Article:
You can discover a lot about a poem by comparing it to one by another author that deals with a similar subject. You could compare features such as theme, form, structure, rhythm, language and figures of speech. Consider how each writer’s use of form links to the meaning of their poem.

The key thing to do when comparing poems is to make a list of similarities and differences between the two poems.

Comparison of 'Love and Friendship' by Emily Brontë with 'Long Distance II' by Tony Harrison


  • Both poems are about love.
  • Both use four line stanzas.
  • Both use rhyme to reflect change in the poem.


  • Harrison uses a first-person perspective, whereas Brontë takes an observer’s position, commenting on the nature of love and friendship in general.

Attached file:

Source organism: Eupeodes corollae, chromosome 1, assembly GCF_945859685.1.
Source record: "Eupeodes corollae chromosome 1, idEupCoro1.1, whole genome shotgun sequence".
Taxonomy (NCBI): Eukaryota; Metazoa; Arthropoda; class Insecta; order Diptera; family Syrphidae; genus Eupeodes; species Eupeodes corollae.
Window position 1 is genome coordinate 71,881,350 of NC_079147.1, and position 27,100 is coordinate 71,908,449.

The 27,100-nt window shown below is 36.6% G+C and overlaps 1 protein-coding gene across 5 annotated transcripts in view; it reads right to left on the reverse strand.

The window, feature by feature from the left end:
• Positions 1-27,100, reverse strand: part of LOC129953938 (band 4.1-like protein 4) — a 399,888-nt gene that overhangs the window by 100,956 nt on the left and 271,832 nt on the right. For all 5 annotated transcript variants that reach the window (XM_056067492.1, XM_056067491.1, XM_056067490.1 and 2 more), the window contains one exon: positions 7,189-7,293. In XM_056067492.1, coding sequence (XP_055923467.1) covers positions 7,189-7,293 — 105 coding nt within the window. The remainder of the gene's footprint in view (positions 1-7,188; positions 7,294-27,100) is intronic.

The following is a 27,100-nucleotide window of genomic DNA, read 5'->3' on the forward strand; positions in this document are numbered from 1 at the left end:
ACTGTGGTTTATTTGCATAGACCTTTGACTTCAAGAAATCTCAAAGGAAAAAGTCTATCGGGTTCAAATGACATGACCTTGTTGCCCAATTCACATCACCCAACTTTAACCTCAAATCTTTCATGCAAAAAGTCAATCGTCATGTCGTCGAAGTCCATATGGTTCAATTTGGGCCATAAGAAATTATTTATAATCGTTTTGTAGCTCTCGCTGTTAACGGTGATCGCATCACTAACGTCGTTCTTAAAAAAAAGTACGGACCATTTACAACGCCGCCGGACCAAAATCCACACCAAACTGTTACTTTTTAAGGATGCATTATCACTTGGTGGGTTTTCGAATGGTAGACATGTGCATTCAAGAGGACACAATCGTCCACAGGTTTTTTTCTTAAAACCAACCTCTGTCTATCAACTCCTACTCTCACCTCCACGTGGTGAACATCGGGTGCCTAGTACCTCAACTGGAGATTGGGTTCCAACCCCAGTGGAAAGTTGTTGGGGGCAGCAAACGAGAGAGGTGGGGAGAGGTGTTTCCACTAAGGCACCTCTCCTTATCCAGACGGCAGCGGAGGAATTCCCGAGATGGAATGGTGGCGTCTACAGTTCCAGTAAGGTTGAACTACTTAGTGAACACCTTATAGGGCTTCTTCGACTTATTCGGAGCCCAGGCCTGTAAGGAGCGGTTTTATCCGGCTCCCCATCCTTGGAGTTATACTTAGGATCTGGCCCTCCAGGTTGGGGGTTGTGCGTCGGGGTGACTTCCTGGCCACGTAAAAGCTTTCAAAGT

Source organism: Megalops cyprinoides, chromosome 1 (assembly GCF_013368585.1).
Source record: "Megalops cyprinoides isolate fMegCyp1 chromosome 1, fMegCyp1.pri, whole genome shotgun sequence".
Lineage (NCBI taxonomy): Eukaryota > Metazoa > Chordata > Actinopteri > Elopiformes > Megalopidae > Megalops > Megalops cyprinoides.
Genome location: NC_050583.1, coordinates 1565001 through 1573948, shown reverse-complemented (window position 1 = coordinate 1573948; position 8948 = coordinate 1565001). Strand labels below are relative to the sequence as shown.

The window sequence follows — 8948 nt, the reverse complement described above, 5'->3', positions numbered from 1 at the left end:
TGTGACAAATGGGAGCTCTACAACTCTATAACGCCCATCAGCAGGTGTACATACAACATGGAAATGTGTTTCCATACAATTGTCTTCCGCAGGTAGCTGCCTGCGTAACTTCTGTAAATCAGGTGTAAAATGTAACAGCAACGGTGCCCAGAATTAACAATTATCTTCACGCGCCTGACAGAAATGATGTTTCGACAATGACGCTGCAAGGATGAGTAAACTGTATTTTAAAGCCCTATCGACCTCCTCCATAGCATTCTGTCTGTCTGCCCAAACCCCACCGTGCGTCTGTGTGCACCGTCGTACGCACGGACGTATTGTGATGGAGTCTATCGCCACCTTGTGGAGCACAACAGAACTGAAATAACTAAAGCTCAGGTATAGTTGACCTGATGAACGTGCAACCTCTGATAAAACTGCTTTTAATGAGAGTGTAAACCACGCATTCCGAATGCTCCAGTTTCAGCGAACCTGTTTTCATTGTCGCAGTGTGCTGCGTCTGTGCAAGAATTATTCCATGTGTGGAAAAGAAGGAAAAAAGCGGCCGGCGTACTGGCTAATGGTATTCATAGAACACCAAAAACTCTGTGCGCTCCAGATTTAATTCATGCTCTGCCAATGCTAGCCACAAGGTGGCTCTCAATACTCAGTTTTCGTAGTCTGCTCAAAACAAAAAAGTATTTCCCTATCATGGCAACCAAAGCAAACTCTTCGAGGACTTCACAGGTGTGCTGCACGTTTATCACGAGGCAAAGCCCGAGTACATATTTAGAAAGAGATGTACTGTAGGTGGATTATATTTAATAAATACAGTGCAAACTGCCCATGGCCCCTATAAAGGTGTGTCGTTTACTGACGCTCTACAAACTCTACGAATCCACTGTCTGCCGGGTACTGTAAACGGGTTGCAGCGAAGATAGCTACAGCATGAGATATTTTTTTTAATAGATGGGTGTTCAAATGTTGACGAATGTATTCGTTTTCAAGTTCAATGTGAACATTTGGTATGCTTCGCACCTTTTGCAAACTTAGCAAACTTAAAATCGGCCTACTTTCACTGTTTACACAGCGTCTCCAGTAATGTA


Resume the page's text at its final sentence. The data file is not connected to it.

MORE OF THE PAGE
• Harrison uses four stanzas, whereas Brontë’s poem uses three.
  • Harrison implies that love is lasting, and in fact lasts after the death of a loved one. On the other hand Brontë suggests that love is fleeting.
  • Harrison deals with love between a long-term married couple, and Brontë deals with new romantic love and friendship.

Try comparing Love and Friendship to these other poems:

  • Bright Star by John Keats
  • Morning Song by Sylvia Plath